The Legal Framework Order (LFO) was issued as President's Order No. 2 of 1970 by the President of Pakistan and Chief Martial Law Administrator General A.M. Yahya Khan on March 30, 1970. The Order provided some basic principles for the future Constitution of the country. On the time limit on framing the Constitution, the LFO explicitly stated in Article 24 that it must be done within a period of one hundred and twenty days from the date of the Assembly's first meeting and on its failure to do so it shall stand dissolved. Furthermore, Article 25 went on to stipulate: “The Constitution Bill, as passed by the National Assembly, shall be presented to the President for authentication. The National Assembly shall stand dissolved in the event that authentication is refused”.
The LFO as a whole, and these two provisions in particular, created a great degree of scepticism among politicians and members of the civil society. Many questioned the propriety of participating in such a straight jacketed election and asked Sheikh Mujibur Rahman to boycott it. In response, Bangabandhu declared, “Let me get the mandate of my people. I will tear the LFO into pieces. The Constitution would be drafted incorporating the Six Point programme, Awami League's election manifesto”.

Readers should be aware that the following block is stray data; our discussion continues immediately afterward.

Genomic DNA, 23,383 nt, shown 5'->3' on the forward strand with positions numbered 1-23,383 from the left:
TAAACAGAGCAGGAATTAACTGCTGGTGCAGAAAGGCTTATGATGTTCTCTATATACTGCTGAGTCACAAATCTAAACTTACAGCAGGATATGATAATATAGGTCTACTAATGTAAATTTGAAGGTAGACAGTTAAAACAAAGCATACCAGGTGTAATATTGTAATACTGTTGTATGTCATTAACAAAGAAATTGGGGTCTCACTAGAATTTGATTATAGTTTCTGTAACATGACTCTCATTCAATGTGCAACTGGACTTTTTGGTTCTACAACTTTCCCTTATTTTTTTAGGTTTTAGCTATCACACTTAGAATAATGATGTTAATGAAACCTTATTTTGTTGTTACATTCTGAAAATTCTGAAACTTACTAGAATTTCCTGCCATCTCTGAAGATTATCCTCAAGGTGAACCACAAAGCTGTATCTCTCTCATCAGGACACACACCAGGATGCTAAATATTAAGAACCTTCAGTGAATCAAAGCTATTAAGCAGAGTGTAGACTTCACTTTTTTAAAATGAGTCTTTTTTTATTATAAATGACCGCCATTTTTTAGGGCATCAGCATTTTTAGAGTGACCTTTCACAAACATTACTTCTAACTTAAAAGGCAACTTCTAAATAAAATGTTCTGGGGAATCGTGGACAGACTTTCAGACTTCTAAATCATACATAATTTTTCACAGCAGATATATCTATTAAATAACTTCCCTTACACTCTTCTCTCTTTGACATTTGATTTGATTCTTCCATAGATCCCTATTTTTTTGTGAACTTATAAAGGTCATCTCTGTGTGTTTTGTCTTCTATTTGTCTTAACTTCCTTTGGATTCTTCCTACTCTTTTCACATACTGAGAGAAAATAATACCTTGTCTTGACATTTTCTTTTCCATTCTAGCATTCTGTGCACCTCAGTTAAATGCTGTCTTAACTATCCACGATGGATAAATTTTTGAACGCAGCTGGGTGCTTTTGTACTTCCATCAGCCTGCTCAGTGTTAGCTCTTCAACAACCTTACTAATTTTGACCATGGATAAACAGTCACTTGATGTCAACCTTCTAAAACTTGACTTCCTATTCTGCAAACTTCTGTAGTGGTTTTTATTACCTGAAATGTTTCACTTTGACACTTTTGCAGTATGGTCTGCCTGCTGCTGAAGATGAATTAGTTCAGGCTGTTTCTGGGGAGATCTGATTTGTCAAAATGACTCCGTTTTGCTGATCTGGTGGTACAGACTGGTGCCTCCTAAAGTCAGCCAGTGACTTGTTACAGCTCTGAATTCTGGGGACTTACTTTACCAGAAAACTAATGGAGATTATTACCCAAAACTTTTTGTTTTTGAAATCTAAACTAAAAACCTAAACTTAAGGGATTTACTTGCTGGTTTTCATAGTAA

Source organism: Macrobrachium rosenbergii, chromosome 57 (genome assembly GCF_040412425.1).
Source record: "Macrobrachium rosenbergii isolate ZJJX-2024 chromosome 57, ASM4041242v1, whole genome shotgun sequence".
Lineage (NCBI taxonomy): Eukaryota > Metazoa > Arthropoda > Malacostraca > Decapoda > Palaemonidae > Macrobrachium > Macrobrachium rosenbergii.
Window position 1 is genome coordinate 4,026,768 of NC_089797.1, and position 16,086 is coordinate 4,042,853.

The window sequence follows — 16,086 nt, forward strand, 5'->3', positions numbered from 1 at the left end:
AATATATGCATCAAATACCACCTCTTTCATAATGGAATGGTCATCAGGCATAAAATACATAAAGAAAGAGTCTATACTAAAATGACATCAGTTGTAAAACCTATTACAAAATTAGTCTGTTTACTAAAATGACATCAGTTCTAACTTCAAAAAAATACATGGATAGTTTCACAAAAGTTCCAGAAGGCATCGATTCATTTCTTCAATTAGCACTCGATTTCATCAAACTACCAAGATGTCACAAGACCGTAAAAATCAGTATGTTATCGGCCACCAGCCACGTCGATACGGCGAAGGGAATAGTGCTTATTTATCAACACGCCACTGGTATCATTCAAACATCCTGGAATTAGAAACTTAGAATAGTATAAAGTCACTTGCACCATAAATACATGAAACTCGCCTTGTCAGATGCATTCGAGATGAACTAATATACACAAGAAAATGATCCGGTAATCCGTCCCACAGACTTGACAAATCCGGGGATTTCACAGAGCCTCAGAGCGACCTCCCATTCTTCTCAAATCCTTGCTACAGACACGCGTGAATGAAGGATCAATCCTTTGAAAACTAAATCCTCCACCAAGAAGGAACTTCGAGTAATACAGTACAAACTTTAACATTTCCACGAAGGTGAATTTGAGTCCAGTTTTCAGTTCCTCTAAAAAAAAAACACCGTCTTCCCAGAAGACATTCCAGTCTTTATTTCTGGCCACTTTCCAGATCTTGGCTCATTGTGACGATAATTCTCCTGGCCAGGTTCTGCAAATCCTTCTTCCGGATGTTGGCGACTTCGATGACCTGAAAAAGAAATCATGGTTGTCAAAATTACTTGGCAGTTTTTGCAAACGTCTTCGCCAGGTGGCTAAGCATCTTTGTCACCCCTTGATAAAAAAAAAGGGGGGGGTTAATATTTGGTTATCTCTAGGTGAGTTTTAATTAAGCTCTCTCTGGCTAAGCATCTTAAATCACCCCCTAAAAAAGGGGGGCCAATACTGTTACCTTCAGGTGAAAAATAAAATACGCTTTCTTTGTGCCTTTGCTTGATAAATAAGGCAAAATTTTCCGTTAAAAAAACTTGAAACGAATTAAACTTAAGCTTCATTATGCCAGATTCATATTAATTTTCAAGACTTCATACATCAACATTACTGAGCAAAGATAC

In the process, it could be affirmed in unqualified term that the election of 1970 was the main source of our internal strength, external support and the only legal basis of the proclamation of our independence. By taking part in the election, Sheikh Mujib not only exhibited his foresight but also elevated himself from a politician to a statesman. Without taking part in an election there is no other valid and trusted mechanism to prove the popularity of a political party, its leader and support for its platform. There was widespread belief in the military camp and their allies among the Bengalis that Sheikh Mujib would not get more than 60 percent of the national assembly seats allotted to East Pakistan. This was reaffirmed by Yahya Khan to Henry Kissinger, who wrote, “I took the opportunity to ask Yahya what would happen to powers of the President after the election. Yahya could not have been more confident. He expected a multiplicity of the parties to emerge in both West and East Pakistan, which would continually fight each other in each wing of the country and between the two wings; the President would remain arbiter of Pakistan's politics”.